Stephen Roach: Quantitative Easing Won’t Work

"Global imbalances are a shared responsibility. The world is dead wrong to blame it on China."

That’s how Morgan Stanley’s Stephen Roach began his interview with CNBC Asia. I agree 100% with these sentiments as I discussed in my post on My thoughts on the ‘currency war’.  Nor is it about Japan alone or the U.S. alone, Roach says. Collective action is necessary. He also says the U.S. has "the lowest savings rate in the history world for a leading economy." It is now the world’s largest debtor nation.

No amount of quantitative easing is going to fix this. Roach agrees, saying an economy that is actively deleveraging doesn’t need the government to continuously throw liquidity at it because this will only increase debt levels and "squander our savings."

I was discussing U.S. policy in an e-mail thread just moments ago and mentioned comments by Fed official Brian Sack on this issue. His quote is below [emphasis added]:

Some observers have argued that balance sheet changes, even if they influence longer-term interest rates, will not affect the economy because the transmission mechanism is broken. This point is overstated in my view. It is true that certain aspects of the transmission mechanism are clogged because of the credit constraints facing some households and businesses, and it is true that monetary policy cannot directly target those parties that are the most constrained. Nevertheless, balance sheet policy can still lower longer-term borrowing costs for many households and businesses, and it adds to household wealth by keeping asset prices higher than they otherwise would be. It seems highly unlikely that the economy is completely insensitive to borrowing costs and wealth, or to other changes in broad financial conditions.

Isn’t Sack just saying that the Fed wants to pump up asset prices – blow another bubble, if you will – in order to find a short-term fix for America’s savings deficit? Last June, I asked Does Ben Bernanke Blow Bubbles Too? Apparently, we have the answer in writing now. The asset-based economic model rules the day. It is extraordinary that this is official U.S. policy.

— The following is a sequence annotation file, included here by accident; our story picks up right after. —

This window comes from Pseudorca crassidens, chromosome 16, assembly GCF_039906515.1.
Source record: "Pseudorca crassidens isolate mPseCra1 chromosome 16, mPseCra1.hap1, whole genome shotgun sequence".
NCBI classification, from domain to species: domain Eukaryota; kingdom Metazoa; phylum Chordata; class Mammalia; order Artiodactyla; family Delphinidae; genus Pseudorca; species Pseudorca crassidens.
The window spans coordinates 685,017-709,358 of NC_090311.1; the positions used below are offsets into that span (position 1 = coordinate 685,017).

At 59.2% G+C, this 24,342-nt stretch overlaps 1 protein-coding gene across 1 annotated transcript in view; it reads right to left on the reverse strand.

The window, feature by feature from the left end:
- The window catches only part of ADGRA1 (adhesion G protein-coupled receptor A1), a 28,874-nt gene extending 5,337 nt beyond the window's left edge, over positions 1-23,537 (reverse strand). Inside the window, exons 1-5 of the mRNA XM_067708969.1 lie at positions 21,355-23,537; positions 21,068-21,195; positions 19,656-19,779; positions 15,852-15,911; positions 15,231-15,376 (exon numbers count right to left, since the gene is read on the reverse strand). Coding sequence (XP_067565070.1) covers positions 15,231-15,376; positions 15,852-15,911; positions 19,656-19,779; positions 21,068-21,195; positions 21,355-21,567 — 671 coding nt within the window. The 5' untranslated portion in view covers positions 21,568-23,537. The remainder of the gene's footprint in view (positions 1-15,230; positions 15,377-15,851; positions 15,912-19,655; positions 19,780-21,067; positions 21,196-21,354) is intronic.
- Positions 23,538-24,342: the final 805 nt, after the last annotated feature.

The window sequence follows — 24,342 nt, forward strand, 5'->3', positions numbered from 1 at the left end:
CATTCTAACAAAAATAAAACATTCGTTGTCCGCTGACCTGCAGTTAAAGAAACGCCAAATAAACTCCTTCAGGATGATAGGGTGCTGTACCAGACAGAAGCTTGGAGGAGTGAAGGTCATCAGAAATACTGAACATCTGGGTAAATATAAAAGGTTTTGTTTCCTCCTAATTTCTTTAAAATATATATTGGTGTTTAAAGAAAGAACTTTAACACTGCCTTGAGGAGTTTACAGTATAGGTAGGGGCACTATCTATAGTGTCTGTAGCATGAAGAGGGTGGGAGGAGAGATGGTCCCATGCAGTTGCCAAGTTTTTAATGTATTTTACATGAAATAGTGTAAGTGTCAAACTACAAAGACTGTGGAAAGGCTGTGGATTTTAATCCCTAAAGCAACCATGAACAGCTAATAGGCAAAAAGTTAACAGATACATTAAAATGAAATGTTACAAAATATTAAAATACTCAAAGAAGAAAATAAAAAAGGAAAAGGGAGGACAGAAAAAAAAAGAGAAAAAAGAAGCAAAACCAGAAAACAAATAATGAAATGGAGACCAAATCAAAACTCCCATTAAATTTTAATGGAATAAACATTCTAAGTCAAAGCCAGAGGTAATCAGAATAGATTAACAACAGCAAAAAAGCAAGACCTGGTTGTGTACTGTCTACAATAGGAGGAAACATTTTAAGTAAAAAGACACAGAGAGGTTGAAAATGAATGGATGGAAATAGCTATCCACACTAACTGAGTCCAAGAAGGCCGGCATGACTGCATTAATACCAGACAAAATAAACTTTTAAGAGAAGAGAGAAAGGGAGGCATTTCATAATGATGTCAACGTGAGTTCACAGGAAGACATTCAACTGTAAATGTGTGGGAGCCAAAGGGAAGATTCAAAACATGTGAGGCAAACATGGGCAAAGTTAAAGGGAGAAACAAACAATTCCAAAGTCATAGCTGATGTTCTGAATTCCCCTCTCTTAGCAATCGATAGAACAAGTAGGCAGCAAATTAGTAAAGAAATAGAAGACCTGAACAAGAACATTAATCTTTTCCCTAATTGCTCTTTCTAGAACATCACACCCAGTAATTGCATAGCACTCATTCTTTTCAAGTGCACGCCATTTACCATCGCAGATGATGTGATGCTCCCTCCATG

So, QE is probably coming. The major central banks are going to turn on the taps in short order. Roach agrees. He also says that capital controls are a legitimate way to stop the flood of money now coming from the West because of QE. Watch the clip for his comments.

My take:

Don’t expect any country to take this without a fight… Currency controls are now a legitimate policy option everywhere as Willem Buiter predicted they would be. Expect more of this, especially from emerging market countries worried about the flood of money coming from the G7 as policy makers there try to improve competitiveness with beggar  thy neighbour policies. Eventually, this will escalate into tariffs.

How a financial crisis morphs into a currency war


How is all this going to increase U.S. savings?

It’s not.

Source: Managing the Federal Reserve’s Balance Sheet – Brian Sack, FRB

  1. dk says

    “He also says that capital controls are a legitimate way to stop the flood of money now coming from the West because of QE.”

    Are US capital controls on incoming Chinese capital also legitimate?

    1. Edward Harrison says

      The US has a stated position which says capital controls are bad. The US view is that the Chinese need to eliminate theirs not enact ones of its own. And if the Chinese do not comply, the obvious course of action is a WTO filing. But that won’t be good enough for those who want to blame the Chinese as a scapegoat. So tariffs will add an extra measure of retaliation.

      If you want a real live situation that is actually problematic, it is rare earths.

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